However, only a handful of adolescent females who are told they have PID in the country’s emergency departments get lab testing for syphilis and HIV.
A researching team from the Children’s National Health System looked over data from the Pediatric Health Information System. It’s a database made up of 48 U.S. children’s hospital. In a five-year period from 2010 to 2015, there were close to 10,700 PID cases diagnosed in women between the ages of 12 and 21.
There was also an increase in both syphilis and HIV cases during this time, but only 27.7 percent of the women diagnosed with PID were also screened for syphilis and 22 percent were tested for HIV and a mere 18.4 percent were tested for both diseases.
The screening rates for these diseases and others vary from hospital to hospital with some just testing two percent of the high-risk and others testing over 60 percent of the at-risk.
Monika Goyal, M.D. is the study’s senior author. She said 20 percent of the close to one million PID cases are diagnosed in young women in the ER. While it’s encouraging to see syphilis and HIV screening rates also increase for women with PID, there are still some missed chances to protect women’s reproductive health. She said the screening discrepancies in the 48 hospitals her team looked at shows a more standardized approach is necessary for STI screening.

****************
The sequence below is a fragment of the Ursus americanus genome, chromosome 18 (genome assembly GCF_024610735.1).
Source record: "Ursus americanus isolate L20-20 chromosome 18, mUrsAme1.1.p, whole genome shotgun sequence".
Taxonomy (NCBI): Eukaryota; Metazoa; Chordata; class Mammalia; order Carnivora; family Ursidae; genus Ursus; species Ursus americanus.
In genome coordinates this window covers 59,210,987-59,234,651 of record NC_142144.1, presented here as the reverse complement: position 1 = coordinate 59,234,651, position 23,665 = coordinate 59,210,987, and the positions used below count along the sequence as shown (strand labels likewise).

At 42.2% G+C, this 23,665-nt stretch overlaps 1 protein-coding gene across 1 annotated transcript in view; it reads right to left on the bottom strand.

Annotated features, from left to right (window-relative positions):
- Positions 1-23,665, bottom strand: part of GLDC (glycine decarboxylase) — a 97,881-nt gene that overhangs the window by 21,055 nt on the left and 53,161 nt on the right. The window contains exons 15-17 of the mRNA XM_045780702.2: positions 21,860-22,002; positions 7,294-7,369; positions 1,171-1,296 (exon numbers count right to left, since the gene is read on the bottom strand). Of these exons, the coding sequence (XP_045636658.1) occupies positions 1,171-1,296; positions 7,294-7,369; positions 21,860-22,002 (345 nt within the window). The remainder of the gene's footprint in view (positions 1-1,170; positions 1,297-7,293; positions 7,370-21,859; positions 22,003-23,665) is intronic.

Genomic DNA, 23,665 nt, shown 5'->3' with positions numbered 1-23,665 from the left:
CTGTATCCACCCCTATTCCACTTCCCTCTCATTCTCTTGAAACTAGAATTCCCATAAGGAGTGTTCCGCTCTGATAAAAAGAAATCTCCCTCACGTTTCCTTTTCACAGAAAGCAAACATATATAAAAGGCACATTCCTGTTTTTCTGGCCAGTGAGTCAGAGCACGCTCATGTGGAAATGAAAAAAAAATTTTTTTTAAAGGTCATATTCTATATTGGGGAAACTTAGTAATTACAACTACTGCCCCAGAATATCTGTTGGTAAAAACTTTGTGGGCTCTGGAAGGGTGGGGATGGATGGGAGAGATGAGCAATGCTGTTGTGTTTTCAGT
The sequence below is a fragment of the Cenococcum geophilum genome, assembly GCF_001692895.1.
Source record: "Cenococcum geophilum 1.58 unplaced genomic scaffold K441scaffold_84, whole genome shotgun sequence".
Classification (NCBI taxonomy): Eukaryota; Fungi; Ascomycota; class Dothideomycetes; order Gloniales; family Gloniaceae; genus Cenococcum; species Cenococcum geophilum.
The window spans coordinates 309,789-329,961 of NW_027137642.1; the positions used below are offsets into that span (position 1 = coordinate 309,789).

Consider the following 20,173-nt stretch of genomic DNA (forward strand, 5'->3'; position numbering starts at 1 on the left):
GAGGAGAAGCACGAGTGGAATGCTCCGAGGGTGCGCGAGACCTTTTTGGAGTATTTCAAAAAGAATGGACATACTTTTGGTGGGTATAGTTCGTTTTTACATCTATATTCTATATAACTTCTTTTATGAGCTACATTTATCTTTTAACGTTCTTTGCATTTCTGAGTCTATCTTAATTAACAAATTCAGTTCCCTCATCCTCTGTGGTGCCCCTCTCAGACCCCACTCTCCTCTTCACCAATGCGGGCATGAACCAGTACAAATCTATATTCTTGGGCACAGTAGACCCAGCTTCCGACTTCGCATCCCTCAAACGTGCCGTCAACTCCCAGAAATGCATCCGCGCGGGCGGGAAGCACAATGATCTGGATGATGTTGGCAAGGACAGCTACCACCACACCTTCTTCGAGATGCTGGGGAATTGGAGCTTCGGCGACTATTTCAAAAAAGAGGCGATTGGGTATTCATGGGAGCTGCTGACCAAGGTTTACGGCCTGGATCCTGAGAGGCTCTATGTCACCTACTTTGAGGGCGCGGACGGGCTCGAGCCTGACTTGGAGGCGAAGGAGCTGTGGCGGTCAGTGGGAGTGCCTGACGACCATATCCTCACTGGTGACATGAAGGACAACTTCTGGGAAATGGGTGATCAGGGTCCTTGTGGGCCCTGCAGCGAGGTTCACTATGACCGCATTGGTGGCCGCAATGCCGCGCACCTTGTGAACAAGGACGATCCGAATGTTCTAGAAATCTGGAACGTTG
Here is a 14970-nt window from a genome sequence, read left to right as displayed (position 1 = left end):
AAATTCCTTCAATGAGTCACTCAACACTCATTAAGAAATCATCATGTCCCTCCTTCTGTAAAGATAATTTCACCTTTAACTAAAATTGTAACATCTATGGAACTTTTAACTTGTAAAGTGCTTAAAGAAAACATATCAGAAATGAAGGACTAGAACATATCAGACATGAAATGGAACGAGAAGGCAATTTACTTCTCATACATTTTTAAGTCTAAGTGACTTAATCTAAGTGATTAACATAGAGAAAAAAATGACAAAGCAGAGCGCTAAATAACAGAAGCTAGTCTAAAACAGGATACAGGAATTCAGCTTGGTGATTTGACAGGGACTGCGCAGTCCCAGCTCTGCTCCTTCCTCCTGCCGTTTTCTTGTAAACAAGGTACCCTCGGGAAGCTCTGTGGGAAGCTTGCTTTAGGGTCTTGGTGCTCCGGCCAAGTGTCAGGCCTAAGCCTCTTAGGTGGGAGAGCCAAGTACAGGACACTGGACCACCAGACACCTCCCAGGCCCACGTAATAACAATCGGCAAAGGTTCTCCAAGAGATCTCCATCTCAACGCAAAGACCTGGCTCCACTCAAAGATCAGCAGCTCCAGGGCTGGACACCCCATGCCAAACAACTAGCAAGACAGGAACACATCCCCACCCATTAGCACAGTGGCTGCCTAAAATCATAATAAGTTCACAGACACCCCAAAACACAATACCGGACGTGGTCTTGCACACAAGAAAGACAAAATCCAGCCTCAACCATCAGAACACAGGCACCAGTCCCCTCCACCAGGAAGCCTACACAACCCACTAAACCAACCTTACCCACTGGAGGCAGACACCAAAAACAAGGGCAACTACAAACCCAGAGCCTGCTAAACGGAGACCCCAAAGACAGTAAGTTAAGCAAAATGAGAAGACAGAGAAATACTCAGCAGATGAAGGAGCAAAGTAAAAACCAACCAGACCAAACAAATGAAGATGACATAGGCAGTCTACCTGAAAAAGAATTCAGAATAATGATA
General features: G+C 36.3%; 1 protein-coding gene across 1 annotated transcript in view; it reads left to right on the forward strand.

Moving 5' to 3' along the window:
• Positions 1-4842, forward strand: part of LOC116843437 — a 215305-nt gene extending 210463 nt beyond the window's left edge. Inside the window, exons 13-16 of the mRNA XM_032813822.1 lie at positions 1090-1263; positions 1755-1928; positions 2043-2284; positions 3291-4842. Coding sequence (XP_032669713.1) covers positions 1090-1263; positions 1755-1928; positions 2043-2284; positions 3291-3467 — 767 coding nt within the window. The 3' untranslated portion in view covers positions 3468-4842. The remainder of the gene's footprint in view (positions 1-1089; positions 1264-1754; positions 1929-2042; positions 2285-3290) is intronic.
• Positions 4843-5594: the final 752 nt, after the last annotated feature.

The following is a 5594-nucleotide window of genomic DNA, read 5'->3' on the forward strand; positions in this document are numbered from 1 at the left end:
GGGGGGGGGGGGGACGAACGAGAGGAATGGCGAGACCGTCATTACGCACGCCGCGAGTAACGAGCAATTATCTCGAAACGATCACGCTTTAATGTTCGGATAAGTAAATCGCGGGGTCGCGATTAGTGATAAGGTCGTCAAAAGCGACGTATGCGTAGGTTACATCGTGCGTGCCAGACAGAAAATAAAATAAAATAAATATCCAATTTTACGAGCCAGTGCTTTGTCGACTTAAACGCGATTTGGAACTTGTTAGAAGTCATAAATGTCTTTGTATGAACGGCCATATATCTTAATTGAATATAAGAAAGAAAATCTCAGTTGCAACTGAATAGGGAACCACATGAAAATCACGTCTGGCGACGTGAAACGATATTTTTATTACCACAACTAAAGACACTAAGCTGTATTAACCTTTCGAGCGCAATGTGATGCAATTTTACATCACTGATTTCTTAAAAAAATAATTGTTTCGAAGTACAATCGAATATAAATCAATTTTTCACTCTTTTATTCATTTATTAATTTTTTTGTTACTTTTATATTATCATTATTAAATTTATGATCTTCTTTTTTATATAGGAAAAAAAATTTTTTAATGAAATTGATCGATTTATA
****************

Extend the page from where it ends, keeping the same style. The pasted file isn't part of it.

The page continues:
Women with untreated STIs can develop PID, which can make it complicated for a woman to become pregnant. STIs can also make a woman infertile.
The Centers for Disease Control and Prevention have been urging doctors to screen women with PID positive diagnosis for HIV since 2006. They’re now recommending that they screen them for syphilis as well.
Dr. Goyal said there has been a rise in syphilis infections and is quite common in young adults. More research should lay out how EDs can improve STI screening, especially in high-risk individuals. She said innovative approach such as electronic alerts could help increase the STI screening rates for women.
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